Domestic Economy

A Hypersensitive Economy

A Hypersensitive Economy
A Hypersensitive Economy

Iran’s economy has become hypersensitive, reacting suddenly and sharply to developments and events. This hypersensitivity was built up over 40 years [since the 1979 Islamic Revolution], imposing huge and irreparable losses on economic players. This was stated by Sohrab Delangizan, an economist, in an article for the Persian economic daily Donya-e-Eqtesad. A translation of the text follows:
The Iranian government, as the main player in the economy, has practically occupied all the decision-making realms of the private sector such as pricing, marketing, distribution, imports, exports, securing loans, as well as starting and closing businesses. By taking decisions that are not in accord with economic conditions, the government has cleared the deck for crisis.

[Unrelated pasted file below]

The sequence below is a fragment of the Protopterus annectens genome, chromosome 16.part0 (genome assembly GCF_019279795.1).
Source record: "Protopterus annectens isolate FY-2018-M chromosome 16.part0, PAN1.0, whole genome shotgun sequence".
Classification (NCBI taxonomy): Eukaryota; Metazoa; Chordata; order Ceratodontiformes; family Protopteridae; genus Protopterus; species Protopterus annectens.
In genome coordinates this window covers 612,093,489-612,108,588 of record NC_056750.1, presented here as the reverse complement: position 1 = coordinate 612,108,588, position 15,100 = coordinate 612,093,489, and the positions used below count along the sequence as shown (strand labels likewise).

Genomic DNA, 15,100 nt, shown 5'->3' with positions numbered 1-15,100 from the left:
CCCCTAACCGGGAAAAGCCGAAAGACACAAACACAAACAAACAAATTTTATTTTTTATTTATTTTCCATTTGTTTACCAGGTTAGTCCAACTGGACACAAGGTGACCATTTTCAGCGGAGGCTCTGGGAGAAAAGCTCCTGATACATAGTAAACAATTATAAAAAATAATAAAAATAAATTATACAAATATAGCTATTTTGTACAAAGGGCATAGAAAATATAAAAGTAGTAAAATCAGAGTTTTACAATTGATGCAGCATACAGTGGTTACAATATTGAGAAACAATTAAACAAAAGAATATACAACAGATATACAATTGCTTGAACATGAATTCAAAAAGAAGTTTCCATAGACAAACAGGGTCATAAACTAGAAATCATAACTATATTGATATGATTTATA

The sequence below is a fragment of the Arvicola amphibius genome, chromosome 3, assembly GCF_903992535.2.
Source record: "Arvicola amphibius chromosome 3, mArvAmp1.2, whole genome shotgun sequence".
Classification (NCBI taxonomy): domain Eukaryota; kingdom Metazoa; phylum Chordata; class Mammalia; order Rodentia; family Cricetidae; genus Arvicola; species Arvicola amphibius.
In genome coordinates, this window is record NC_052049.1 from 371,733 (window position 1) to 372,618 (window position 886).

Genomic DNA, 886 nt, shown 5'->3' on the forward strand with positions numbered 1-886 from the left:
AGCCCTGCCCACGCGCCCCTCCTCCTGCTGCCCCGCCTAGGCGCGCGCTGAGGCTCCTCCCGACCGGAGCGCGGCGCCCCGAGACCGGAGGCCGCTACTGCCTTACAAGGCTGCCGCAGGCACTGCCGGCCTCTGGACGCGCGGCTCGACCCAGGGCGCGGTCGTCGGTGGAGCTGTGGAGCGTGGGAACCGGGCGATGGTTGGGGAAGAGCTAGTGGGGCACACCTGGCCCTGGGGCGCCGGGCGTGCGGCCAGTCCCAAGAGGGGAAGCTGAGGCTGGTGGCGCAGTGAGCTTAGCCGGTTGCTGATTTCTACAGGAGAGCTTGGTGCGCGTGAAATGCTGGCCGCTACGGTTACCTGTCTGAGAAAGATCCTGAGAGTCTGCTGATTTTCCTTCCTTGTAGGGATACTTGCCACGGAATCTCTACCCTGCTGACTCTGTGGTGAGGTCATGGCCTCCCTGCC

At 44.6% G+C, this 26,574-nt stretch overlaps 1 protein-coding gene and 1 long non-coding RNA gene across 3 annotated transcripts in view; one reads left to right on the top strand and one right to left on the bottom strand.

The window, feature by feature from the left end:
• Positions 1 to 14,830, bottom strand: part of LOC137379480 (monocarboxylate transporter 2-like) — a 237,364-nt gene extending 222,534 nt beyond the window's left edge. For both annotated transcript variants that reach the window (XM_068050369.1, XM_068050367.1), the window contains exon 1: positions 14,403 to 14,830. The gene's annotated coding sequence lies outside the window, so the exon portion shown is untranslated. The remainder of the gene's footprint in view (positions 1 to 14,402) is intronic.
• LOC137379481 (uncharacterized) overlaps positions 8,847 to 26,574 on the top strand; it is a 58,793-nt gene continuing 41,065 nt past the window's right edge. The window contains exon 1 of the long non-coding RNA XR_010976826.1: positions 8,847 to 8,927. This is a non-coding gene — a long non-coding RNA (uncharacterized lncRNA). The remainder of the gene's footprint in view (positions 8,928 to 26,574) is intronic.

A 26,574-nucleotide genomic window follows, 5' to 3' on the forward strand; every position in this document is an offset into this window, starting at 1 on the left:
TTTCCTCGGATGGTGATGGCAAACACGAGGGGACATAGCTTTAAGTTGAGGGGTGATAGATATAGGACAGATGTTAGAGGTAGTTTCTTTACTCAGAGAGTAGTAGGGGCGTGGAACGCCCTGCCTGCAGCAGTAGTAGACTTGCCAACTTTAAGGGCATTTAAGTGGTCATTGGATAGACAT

Complications regarding economic relations with the world have adversely affected the private sector’s economy. A steep rise in the value of the dollar, the increase in money supply as a result of flawed banking rate of 38% while inflation is 50%, along with destabilizing conditions and mistrust in making any investment that has disrupted production, are all sensitizing factors of Iran’s economy. 


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